Garrett Hardin and
Commons Without Tragedy

Robert V. Andelson

[Reprinted from Land & Liberty, Winter 2003-2004]

On September 14 [2003], Garrett Hardin and his wife, Jane, were found dead in their California home. I had visited with them when I was last in the stale, after which the three of us went lo a seafood restaurant for lunch. Hardin was a seminal thinker in the field of population and environmental theory. The couple were both elderly and in poor health; they belonged to the Hemlock Society [now End-of-Life Choices), which advocates "rational suicide" when life ceases to be worth living.

Hardin, professor emeritus of human ecology at the University of California, Santa Barbara, is best known for his much-anthologized essay, "The Tragedy of the Commons," first published (in Science) in 1968. A superficial reading of this work has led some people to regard it as an implicit attack on the georgist paradigm. I was, at one lime, one of these people, and, as such, undertook to refute the essay. A closer analysis of it, however, convinced me that Hardin's basic disagreement with Henry George was not genuine but merely apparent -- one of the many difficulties arising from George's misleading declaration: "We must make land common property." In arguing against "common property" in land, Hardin was arguing against the concept as ordinarily understood, not against what George had meant by the term.

After developing this analysis into a paper, I sent a draft to Hardin to make sure that I had not misrepresented his position. He replied with a long and gracious letter, confirming my interpretation. In it, he remarked: "I have known ... of Henry George's work for a long time and always thought it a shame that he could not have been born two centuries earlier and laid out the ground rules for the development of the New World."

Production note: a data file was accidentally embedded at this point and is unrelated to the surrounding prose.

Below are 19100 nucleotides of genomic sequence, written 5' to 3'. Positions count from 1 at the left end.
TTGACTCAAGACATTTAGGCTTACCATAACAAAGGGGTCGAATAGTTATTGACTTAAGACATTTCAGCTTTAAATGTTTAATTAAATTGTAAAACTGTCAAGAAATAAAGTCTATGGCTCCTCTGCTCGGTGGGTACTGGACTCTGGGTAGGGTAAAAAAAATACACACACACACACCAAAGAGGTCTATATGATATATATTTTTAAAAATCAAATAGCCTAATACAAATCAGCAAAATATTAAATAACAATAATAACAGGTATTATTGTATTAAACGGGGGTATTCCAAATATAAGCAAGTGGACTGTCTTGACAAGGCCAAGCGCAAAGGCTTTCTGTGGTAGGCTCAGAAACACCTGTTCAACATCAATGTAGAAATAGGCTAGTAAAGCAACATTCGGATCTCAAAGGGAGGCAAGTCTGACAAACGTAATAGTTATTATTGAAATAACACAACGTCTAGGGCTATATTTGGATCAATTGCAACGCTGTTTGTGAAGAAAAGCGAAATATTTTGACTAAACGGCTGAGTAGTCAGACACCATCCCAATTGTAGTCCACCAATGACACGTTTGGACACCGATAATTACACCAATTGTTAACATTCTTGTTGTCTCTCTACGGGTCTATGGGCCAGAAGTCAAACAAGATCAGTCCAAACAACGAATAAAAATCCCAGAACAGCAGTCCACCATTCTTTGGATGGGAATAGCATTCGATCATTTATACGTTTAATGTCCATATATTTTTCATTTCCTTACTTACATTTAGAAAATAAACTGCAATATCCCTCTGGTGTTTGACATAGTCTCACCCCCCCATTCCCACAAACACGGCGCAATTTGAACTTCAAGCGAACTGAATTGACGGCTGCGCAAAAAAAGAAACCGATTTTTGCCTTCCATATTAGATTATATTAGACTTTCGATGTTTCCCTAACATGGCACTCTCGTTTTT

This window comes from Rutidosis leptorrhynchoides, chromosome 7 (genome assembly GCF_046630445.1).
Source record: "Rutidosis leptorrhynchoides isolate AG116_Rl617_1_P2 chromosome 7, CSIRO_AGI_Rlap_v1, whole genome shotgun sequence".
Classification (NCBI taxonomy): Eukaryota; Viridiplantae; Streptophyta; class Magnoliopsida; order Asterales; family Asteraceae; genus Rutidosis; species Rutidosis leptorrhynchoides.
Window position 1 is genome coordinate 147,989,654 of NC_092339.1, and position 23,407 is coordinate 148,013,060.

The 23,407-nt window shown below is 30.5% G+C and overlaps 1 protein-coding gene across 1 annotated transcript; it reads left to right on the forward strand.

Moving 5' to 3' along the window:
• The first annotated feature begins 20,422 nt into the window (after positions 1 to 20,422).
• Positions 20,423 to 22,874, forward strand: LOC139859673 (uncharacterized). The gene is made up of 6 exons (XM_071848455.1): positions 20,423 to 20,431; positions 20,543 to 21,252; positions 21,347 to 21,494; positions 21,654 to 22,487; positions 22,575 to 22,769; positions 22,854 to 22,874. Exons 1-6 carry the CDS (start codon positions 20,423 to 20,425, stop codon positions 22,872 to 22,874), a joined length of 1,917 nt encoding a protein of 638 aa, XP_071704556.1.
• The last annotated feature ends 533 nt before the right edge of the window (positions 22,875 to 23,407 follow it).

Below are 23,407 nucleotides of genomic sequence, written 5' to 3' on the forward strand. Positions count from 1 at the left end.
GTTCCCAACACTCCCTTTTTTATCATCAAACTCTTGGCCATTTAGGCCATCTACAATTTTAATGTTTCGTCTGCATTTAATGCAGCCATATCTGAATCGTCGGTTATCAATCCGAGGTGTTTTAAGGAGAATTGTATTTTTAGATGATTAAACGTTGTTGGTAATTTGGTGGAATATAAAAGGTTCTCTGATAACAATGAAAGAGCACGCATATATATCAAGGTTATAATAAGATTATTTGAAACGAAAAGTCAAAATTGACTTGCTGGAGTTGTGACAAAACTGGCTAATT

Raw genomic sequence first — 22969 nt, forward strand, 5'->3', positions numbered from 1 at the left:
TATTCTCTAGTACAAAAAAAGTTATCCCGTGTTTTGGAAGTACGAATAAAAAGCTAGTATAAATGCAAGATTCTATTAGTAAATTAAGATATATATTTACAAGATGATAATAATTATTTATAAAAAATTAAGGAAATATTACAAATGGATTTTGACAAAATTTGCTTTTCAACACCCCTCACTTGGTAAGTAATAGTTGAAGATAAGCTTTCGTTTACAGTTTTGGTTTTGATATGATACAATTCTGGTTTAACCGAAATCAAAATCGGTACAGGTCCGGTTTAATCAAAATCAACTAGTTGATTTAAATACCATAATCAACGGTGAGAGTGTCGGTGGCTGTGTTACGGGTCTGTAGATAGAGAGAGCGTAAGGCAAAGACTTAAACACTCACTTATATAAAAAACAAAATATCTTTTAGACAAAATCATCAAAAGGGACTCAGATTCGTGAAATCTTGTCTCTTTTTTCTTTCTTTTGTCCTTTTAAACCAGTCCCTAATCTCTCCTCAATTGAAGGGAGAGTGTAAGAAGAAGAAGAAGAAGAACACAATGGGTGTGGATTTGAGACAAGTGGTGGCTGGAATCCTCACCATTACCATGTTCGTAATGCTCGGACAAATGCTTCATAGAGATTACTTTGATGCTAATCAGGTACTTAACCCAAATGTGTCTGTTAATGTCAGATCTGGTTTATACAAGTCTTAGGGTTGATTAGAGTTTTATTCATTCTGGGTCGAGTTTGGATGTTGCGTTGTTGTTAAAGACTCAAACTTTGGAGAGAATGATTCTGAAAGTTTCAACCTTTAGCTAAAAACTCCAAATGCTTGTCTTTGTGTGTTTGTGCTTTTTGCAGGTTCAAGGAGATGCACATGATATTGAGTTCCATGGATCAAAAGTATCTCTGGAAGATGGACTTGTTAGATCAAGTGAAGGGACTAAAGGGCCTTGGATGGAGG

This is not to imply, of course, that he agreed with George's airy dismissal of the potential problem of overpopulation -- the latter's contention that "the earth could maintain a thousand billions of people as easily as a thousand millions." Hardin was very much a Neo-Malthusian. But so was Harry Gunnison Brown, the premier academic georgist of the twentieth century. Recognition of the truth and importance of Henry George's essential thrust need not commit one to accept everything he said.

Garrett Hardin and 1 came to be good friends. I deeply regret that he and Jane eventually found life intolerable, but respect their decision. The most useful tribute that I can pay his memory is to underscore the fact that he was essentially sympathetic, not hostile as has so often been assumed, to georgist reform.

Andelson's paper and Hardin's response to it are published in the book Commons Without Tragedy, published by Shepheard-Walwyn.